Articulo Original

CO2 flux behavior in the maritorium of San Andres Islands on 2019

Comportamiento del flux de CO2 en el maritorio de san Andrés Islas en 2019

Juan G. Popayán Hernández1*
Orlando Zúñiga Escobar2*

1* Ph.D Candidate in Environmental Sciences, ORCID: 0000-0001-7110-3371. Universidad del Valle, Santiago de Cali, Colombia.

2* Ph.D. Tecnología Agroambiental, ORCID: 0000-0003-4434-8597. Universidad del Valle, Santiago de Cali, Colombia

How to cite: J. G. Popayán-Hernández and O. Zúñiga-Escobar, “CO2 flux behavior in the maritorium of San Andres Islands on 2019”, Respuestas, vol. 25, no. 3, 17-28, 2020.

© Peer review is the responsibility of the Universidad Francisco de Paula Santander. This is an article under the license CC BY-NC 4.0.

Licencia Creative Commons

Received: June 22, 2020
Approved: October 23, 2020.


CO2 flux, sea surface temperature, acidification, maritime.


This document estimated the behavior of the CO2 flux in the San Andrés Islas maritime for the first half of 2019. This behavior was established based on the thermodynamic relationship between the sea surface temperature, the partial pressures of CO2 in the atmosphere, and the water column, this from data derived from remote sensors. The satellite data were derived from the MODIS aqua sensors and the MERRA model for sea surface temperature and wind speed respectively. Satellite images were obtained from NASA databases, subsequently processed and specialized in ArcGis 10.1. Finally, the behavior of the CO2 flux is shown for the San Andrés Islas maritime, finding that it does not tend to capture CO2, so acidification processes are discarded for the selected study period.

Palabras claves

Flux de CO2, temperatura superficial del mar, acidificación, maritorio.


En el presente documento se estimó el comportamiento del flux de CO2 en el maritorio de San Andrés Islas para el primer semestre de 2019. Dicho comportamiento se estableció a partir de la relación termodinámica entre la temperatura superficial del mar, las presiones parciales del CO2 en la atmosfera y la columna de agua, esto a a partir de datos derivados de sensores remotos. Los datos satelitales fueron derivados de los sensores MODIS aqua y el modelo MERRA para la temperatura superficial del mar y la velocidad del viento respectivamente. Las imágenes satelitales se obtuvieron a partir de las bases de datos de la NASA, posteriormente procesadas y especializadas en ArcGis 10.1. Finalmente, se muestra el comportamiento del flux de CO2 para el maritorio de San Andrés Islas, encontrando que este no tiene una tendencia a la captura de CO2, por lo cual se descartan procesos de acidificación para el periodo de estudio seleccionado.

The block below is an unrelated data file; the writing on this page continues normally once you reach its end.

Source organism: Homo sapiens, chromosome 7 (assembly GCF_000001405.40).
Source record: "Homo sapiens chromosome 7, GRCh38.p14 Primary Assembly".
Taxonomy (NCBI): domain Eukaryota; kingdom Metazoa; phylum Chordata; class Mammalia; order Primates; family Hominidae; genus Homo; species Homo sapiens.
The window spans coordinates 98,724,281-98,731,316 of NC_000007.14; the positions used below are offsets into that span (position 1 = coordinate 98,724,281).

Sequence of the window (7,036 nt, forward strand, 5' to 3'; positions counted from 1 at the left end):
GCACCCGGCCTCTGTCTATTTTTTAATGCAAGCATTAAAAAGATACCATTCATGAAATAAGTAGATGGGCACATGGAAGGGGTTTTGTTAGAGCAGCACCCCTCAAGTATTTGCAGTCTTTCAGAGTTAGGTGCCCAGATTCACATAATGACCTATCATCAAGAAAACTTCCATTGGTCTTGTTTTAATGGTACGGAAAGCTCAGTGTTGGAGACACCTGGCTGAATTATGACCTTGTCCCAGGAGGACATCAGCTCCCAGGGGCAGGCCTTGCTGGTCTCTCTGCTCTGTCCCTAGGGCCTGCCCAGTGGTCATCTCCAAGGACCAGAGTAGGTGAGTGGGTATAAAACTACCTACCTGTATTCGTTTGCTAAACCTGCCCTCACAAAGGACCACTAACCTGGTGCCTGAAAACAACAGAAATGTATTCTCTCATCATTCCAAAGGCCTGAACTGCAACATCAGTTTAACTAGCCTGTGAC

The anthropogenic CO2 is emitted in an approximate amount of 35,000 million [1] tons each year, mainly due to the combustion of fossil fuels such as coal, oil and gas. This chemical species has attracted the attention of scientists around the world in recent years because a correlation has been observed between the proportional increase in global temperature [2] and, the concentration of CO2 in the atmosphere [3], [4], which is why it has been attributed as the main precursor to the phenomenon of climate change [5].

In this sense, several investigations show the effects of CO2 on the atmosphere, climate and its consequent effects on some strategic ecosystems [6], [7], since around 46% of CO2 emitted (approximately 16,000 tons/year) [8] remain in the atmosphere for several centuries, there being no consensus around their residence time; What is well known is the proportion of the remaining CO2: 54% [9] is absorbed in the continental and marine ecosystems [8] - [10], the highest proportion being that ending in the oceans, which is estimated between 30 and 40% of the total of the emitted CO2 [11], [12].

Therefore, understanding the behavior of CO2 in the Colombian maritime is essential for the conception of conservation strategies and public policies [13], [14] that allow the safeguarding of marine ecosystems, especially coral reefs [15]. This need is evident when reviewing environmental regulations in Colombia, where there is a gap around the mechanisms for monitoring and mitigating acidification by CO2 in the national maritime.